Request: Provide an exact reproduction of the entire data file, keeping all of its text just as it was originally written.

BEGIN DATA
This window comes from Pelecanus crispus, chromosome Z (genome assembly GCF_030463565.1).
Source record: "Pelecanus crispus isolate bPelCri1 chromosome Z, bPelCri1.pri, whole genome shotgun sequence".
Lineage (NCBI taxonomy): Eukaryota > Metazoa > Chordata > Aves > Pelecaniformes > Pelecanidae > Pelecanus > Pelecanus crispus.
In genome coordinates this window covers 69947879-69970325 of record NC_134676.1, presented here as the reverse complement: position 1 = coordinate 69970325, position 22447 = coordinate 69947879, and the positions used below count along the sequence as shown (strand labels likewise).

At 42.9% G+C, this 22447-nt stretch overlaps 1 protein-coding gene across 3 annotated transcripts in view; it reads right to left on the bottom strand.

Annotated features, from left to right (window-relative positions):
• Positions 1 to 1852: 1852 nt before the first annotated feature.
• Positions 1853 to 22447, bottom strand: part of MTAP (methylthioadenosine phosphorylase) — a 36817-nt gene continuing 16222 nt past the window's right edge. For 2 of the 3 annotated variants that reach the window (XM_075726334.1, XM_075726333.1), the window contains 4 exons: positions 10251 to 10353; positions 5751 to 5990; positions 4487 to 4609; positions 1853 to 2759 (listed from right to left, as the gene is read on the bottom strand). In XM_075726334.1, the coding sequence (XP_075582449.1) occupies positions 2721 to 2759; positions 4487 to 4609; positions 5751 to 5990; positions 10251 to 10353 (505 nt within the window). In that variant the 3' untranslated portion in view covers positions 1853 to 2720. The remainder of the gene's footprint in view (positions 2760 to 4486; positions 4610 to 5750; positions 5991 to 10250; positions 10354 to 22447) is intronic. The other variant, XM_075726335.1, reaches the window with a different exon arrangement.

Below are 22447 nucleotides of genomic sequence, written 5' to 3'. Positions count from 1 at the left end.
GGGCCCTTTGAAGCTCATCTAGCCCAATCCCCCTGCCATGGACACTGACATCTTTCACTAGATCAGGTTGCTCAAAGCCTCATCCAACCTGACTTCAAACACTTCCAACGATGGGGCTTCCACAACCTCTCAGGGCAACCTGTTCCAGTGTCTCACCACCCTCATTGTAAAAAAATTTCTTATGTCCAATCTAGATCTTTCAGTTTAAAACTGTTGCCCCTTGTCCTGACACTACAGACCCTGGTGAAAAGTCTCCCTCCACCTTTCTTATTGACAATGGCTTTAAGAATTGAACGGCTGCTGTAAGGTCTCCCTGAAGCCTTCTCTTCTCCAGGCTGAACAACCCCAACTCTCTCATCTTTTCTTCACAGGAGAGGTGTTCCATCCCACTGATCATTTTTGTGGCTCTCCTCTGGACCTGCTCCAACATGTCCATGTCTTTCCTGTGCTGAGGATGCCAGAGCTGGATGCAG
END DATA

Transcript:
This window comes from Pelecanus crispus, chromosome Z (genome assembly GCF_030463565.1).
Source record: "Pelecanus crispus isolate bPelCri1 chromosome Z, bPelCri1.pri, whole genome shotgun sequence".
Lineage (NCBI taxonomy): Eukaryota > Metazoa > Chordata > Aves > Pelecaniformes > Pelecanidae > Pelecanus > Pelecanus crispus.
In genome coordinates this window covers 69947879-69970325 of record NC_134676.1, presented here as the reverse complement: position 1 = coordinate 69970325, position 22447 = coordinate 69947879, and the positions used below count along the sequence as shown (strand labels likewise).

At 42.9% G+C, this 22447-nt stretch overlaps 1 protein-coding gene across 3 annotated transcripts in view; it reads right to left on the bottom strand.

Annotated features, from left to right (window-relative positions):
• Positions 1 to 1852: 1852 nt before the first annotated feature.
• Positions 1853 to 22447, bottom strand: part of MTAP (methylthioadenosine phosphorylase) — a 36817-nt gene continuing 16222 nt past the window's right edge. For 2 of the 3 annotated variants that reach the window (XM_075726334.1, XM_075726333.1), the window contains 4 exons: positions 10251 to 10353; positions 5751 to 5990; positions 4487 to 4609; positions 1853 to 2759 (listed from right to left, as the gene is read on the bottom strand). In XM_075726334.1, the coding sequence (XP_075582449.1) occupies positions 2721 to 2759; positions 4487 to 4609; positions 5751 to 5990; positions 10251 to 10353 (505 nt within the window). In that variant the 3' untranslated portion in view covers positions 1853 to 2720. The remainder of the gene's footprint in view (positions 2760 to 4486; positions 4610 to 5750; positions 5991 to 10250; positions 10354 to 22447) is intronic. The other variant, XM_075726335.1, reaches the window with a different exon arrangement.

Below are 22447 nucleotides of genomic sequence, written 5' to 3'. Positions count from 1 at the left end.
GGGCCCTTTGAAGCTCATCTAGCCCAATCCCCCTGCCATGGACACTGACATCTTTCACTAGATCAGGTTGCTCAAAGCCTCATCCAACCTGACTTCAAACACTTCCAACGATGGGGCTTCCACAACCTCTCAGGGCAACCTGTTCCAGTGTCTCACCACCCTCATTGTAAAAAAATTTCTTATGTCCAATCTAGATCTTTCAGTTTAAAACTGTTGCCCCTTGTCCTGACACTACAGACCCTGGTGAAAAGTCTCCCTCCACCTTTCTTATTGACAATGGCTTTAAGAATTGAACGGCTGCTGTAAGGTCTCCCTGAAGCCTTCTCTTCTCCAGGCTGAACAACCCCAACTCTCTCATCTTTTCTTCACAGGAGAGGTGTTCCATCCCACTGATCATTTTTGTGGCTCTCCTCTGGACCTGCTCCAACATGTCCATGTCTTTCCTGTGCTGAGGATGCCAGAGCTGGATGCAG